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Author Topic: secure automated backup on *nix.  (Read 7657 times)

Gothi[c]

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secure automated backup on *nix.
« on: May 26, 2007, 01:50:52 AM »
After having lost months of work on various projects(ironically one of them was a backup tool) due to HD crashes and such, I wrote a little Bash shell script that will automatically archive a directory (and all it's sub-folders) and upload it via secure copy (scp) to a remote shell account. I figured I would share this with my dc buddies in case any one can use it. ;)

It reads a simple configuration file in which you can configure a few things, including files to EXCLUDE from the backup. (for example: object files and other garbage files generated while compiling a program).

I will post step-by-step instructions on how to use this, but first, here is the script:


Code: Text [Select]
  1. #!/bin/bash
  2.  
  3. ###########################################################################################
  4. #                                                                                         #
  5. # Simple secure automatic backup script by Gothi[c]                                       #
  6. # http://www.donationcoder.com                                                            #
  7. #                                                                                         #
  8. # Takes 1 argument: settings file                                                         #
  9. #                                                                                         #
  10. # Settings file can have the following directives:                                        #
  11. #                                                                                         #
  12. # - backup (which folder to back up)                                                      #
  13. # - scphostname (scp remote machine host name)                                            #
  14. # - scpusername (scp username on remote machine)                                          #
  15. # - scpdestdir (scp destination folder on remote machine)(optional)                       #
  16. # - except files (which files to exclude from the backup) (can have multiple directives)  #
  17. # - logfile (where to log events)                                                         #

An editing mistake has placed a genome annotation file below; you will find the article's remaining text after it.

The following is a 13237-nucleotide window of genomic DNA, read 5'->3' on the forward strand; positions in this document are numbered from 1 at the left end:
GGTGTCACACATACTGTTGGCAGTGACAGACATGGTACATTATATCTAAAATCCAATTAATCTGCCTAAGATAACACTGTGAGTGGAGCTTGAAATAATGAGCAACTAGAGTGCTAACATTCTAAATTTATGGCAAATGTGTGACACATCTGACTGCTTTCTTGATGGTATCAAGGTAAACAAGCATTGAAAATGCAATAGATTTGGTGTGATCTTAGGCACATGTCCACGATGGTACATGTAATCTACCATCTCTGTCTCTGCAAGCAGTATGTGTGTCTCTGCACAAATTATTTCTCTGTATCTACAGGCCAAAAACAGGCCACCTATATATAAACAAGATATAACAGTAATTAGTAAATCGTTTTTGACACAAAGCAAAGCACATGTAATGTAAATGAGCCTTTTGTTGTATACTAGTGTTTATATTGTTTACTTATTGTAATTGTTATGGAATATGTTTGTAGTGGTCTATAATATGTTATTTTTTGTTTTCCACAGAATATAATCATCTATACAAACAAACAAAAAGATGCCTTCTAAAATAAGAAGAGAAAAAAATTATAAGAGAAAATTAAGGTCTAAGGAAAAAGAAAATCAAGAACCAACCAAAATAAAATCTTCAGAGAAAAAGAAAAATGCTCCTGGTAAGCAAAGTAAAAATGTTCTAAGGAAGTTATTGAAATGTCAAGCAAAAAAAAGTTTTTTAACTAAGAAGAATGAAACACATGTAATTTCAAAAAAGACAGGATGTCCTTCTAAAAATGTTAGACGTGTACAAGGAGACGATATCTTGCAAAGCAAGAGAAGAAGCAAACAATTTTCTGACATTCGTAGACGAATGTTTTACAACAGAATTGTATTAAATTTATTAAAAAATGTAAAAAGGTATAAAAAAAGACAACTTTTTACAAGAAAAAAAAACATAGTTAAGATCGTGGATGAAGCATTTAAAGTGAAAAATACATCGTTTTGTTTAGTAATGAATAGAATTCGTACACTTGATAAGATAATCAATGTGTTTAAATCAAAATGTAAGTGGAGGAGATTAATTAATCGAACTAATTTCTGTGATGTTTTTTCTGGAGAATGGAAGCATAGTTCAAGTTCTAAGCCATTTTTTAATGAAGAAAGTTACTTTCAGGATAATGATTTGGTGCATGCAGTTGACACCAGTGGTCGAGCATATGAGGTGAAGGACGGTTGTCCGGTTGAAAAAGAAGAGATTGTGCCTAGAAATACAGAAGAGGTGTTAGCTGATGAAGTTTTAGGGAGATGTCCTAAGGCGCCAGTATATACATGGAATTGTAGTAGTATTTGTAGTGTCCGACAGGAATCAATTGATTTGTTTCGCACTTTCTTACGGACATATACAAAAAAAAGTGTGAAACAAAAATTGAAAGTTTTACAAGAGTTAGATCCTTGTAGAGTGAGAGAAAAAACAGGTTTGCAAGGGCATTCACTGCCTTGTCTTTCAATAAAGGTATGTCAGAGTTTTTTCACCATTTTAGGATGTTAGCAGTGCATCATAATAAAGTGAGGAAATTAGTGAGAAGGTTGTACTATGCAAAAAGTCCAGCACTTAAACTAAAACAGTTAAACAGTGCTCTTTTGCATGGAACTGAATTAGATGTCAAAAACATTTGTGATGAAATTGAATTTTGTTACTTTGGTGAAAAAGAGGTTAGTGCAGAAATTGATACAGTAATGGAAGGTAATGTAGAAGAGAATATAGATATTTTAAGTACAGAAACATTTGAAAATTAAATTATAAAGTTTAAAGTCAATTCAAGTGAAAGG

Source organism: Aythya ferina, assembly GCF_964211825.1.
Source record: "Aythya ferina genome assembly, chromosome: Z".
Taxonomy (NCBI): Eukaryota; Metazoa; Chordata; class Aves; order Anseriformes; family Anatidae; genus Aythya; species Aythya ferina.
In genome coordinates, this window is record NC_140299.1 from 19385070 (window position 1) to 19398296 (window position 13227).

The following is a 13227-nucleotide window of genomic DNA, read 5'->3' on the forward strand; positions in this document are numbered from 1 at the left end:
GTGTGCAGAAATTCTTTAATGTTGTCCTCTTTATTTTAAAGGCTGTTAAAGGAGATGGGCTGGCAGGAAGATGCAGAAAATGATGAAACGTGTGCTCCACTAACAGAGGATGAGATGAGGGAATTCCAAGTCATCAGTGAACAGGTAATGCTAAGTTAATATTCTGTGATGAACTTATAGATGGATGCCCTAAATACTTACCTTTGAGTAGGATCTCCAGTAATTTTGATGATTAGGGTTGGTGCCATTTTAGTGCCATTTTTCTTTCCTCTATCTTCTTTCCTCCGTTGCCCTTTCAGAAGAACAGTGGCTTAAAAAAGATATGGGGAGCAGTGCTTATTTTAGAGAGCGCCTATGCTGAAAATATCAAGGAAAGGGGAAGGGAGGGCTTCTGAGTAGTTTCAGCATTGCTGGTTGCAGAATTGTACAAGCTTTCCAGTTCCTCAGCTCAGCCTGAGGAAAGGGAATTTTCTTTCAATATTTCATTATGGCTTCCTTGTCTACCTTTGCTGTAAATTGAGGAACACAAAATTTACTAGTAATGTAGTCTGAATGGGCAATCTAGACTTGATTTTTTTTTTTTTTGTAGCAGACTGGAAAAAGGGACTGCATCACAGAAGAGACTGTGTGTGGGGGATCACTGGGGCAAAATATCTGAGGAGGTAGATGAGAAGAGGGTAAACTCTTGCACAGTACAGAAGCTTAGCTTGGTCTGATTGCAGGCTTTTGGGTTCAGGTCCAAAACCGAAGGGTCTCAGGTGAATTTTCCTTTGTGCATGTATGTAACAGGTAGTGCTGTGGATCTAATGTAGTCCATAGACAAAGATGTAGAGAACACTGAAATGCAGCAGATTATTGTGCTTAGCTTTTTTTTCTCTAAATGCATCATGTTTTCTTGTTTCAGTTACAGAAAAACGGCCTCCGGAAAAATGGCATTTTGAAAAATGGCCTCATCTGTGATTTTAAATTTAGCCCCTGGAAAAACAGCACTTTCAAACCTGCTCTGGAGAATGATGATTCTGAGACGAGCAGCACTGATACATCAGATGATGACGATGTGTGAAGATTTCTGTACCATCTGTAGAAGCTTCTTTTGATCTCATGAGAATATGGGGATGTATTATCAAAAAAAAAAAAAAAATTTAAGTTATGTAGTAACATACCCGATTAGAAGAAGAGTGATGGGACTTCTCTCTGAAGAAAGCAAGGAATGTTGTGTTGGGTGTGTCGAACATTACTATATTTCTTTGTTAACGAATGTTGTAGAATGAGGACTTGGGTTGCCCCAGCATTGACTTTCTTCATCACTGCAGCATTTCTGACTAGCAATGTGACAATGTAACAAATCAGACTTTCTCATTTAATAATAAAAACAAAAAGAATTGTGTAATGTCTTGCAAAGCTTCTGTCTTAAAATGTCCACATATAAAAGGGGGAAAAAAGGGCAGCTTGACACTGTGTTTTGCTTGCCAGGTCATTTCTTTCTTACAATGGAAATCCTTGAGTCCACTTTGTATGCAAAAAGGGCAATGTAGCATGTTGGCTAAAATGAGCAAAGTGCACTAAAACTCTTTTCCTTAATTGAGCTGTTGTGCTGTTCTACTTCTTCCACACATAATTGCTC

18. # - scpdestfile (optional filename on remote server, if not specified one will be         #
  19. #                generated based on the current date)                                     #
  20. # - enable scp (whether or not to enable scp upload of backups)                           #
  21. # - enable email (whether or not to enable emailing backups)                              #
  22. # - email (email address to send backups to, if enabled)                                  #
  23. # - sendmail (optional)(path to the sendmail program, used to send email)                 #
  24. #                                                                                         #
  25. # Requires following GNU utilities to be installed (these are present on about any GNU    #
  26. # system): cat,sed,grep,tar,bzip2                                                         #
  27. #                                                                                         #
  28. # Requires following GNU utilities to be installed for scp uploading: scp (openssh)       #
  29. #                                                                                         #
  30. # Requires following GNU utilities to be installed for emailing: sendmail, uuencode       #
  31. #                                                                                         #
  32. ###########################################################################################
  33.  
  34. #### first check the sanity of our user. ####
  35.  
  36. if [ ! -n "$1" ]; then
  37.   echo "ERROR: Missing settings file argument."
  38.   echo "Usage: $0 settingsfile".
  39.   exit $E_BADARGS
  40. fi  
  41.  
  42. #### check if settings file is readable ####
  43.  
  44. if [ ! -r "$1" ]; then
  45.   echo "ERROR: Could not read provided settings file: $1."
  46.   echo "Please ensure the file exists and that you have read permissions to it."
  47.   exit $E_BADARGS
  48. fi
  49.  
  50. #### init variables ####
  51.  
  52. SETTINGS_FILE=$1